Sunday, December 16, 2007

A Christmastime Lesson Learned

Advent Calendar, December 16: School

Today's the day Santa's coming to our classroom! Wow, what will he bring?

Alvarado Elementary School,
Richmond, California

Funny, Santa doesn't look really old. I thought he'd have a lot of wrinkles, like Grampa Johnson. He sure is big, though, a lot bigger than anybody else in the room. The red suit looks really soft. I'd like to find out what it feels like, but Teacher warned us not to touch. What do you think would happen if paste got all over Santa's suit? He'd have to go back to the North Pole, and Mrs. Claus would have to wash and iron it all over again, and then we'd have to wait for our presents.

We shared some cookies and punch with Santa, then we opened our presents and sang Jingle Bells. When Santa left to go to the next classroom, he almost got stuck in the doorway with his large pack. Boy, he must be eating a lot of cookies.

Everybody in class got a little white china bell with a picture on it. How cute! They sound pretty, too. Some bells are round, and some are square. I like the square bells best, but I got a round one. Oh well, it's pretty anyway.

After school, I walked home with my friend, Kathy. This boy I didn't know ran up and held a square bell in front of my face. "Hey, wanna trade?" he asked.

I looked down at the round, white bell in my hand. Even though Santa had given me this one, I didn't think it would hurt to trade... and I did like the square bells a little bit better, so I said: "Sure."

The boy took my round bell and gave me his square bell. He ran off a few steps, stopped, and then held his arm way out over the sidewalk. He opened up his fingers and let go of the little bell Santa had given me. It fell and broke into a hundred little pieces on the sidewalk.

Did he just do that on purpose? It sure didn't look like an accident!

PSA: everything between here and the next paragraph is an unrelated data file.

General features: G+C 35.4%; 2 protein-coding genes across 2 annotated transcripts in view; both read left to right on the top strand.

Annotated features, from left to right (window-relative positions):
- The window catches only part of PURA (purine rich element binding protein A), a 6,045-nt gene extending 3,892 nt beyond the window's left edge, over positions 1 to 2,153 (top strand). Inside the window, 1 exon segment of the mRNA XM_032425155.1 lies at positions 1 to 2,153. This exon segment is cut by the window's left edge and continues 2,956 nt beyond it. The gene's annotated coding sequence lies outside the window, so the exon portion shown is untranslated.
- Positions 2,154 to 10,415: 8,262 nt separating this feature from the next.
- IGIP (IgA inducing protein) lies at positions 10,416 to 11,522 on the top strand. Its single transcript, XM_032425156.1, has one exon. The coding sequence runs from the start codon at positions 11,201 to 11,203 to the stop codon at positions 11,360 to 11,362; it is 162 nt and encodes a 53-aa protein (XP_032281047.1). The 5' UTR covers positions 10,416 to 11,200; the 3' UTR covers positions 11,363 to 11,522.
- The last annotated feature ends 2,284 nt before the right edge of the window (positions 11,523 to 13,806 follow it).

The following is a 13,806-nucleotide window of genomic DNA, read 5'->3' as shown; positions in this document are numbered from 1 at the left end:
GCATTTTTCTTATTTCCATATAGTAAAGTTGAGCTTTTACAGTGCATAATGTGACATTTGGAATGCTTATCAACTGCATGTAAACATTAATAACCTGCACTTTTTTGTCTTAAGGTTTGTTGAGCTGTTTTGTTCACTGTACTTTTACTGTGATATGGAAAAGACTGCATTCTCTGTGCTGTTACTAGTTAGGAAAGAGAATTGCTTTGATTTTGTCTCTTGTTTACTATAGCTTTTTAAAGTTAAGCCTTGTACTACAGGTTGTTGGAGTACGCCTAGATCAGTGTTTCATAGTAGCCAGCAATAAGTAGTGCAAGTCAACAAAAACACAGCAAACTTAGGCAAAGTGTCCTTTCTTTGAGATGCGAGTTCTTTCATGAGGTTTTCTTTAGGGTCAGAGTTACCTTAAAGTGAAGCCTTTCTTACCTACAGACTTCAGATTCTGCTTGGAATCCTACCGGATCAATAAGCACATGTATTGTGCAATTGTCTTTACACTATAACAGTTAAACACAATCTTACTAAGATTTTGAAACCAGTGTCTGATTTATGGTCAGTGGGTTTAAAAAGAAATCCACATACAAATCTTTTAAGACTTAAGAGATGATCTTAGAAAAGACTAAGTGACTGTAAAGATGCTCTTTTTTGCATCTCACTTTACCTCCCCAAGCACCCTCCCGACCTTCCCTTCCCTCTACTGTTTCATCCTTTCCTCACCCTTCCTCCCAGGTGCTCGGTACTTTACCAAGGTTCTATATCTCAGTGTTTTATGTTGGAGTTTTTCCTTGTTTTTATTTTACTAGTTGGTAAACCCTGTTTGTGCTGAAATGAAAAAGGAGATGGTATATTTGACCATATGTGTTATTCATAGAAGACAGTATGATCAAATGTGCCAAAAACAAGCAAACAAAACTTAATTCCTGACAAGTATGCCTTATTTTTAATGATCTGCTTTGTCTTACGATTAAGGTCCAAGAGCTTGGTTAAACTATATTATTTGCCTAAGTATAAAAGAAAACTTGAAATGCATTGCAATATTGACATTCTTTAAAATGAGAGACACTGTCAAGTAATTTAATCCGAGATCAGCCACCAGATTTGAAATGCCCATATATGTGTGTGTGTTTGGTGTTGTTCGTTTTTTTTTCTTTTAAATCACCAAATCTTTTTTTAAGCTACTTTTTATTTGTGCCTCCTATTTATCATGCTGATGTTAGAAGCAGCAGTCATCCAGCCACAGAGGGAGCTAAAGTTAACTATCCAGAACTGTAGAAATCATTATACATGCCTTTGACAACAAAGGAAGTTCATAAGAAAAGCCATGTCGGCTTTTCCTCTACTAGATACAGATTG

The boy hurried back over to me. He was trying to look angry and upset at the same time, and he yelled in my face: "Gimme mine back!"

I was afraid of bullies. I didn't want to give the bell back, but I did, mostly because I felt guilty about trading.

I walked home in a daze. As soon as Mommy opened the door, I started to cry. I cried so hard that when she tried to find out what was wrong, I couldn't talk. She took the lunch box out of my hand and helped me take off my coat and scarf, and then made some hot cocoa. Pretty soon, I was able to tell her about the bell and about the boy who wanted to trade... and how he broke it just to be mean.

I lost my bell. I wished I had kept the round one. Now I didn't have any!

Aunt Mabel had been listening from the dining room table. She told me: "Chery, put your coat and scarf back on. Let's walk down the street and see if we can find it."

"Really?" I sniffled and choked. "But, it's all broken up!"

"Well, let's just go take a look."

We walked a few blocks back to school, and I showed her the spot where the bell was dropped. Instead of a bell, there were lots and lots of white specks everywhere. Aunt Mabel bent down and began to pick them all up and put them into a bag - even the tiniest pieces, and I helped.

A couple of days later, I woke up and went into the kitchen for breakfast. I couldn't believe what I saw: there on the table was my little round bell! It was missing a little bit on one side, but it looked pretty much the same. Mommy told me that she stayed up late after putting my baby sister to bed, and then she glued the bell back together.

I had my bell back! I hugged her and felt like crying again. I told myself I would never trade a present again, whether it came from Santa Claus, or from anyone else.


  1. Thanks for sharing this story. Wasn't your mom great to glue it back together for you!

  2. Oh, how sweet! Isn't it amazing how moms can make everything better again?

  3. What a great story. You really conveyed your emotions well. You're tugging at my heartstrings...

  4. Janet, Miriam & Jasia,

    It's amazing what power our loved ones have when we are children. If my mom and great aunt hadn't gone to the lengths they did to understand and to help me through that pain, I probably would have just been bitter about the whole thing and less trusting, overall.

    Here's a Holiday Toast to Family!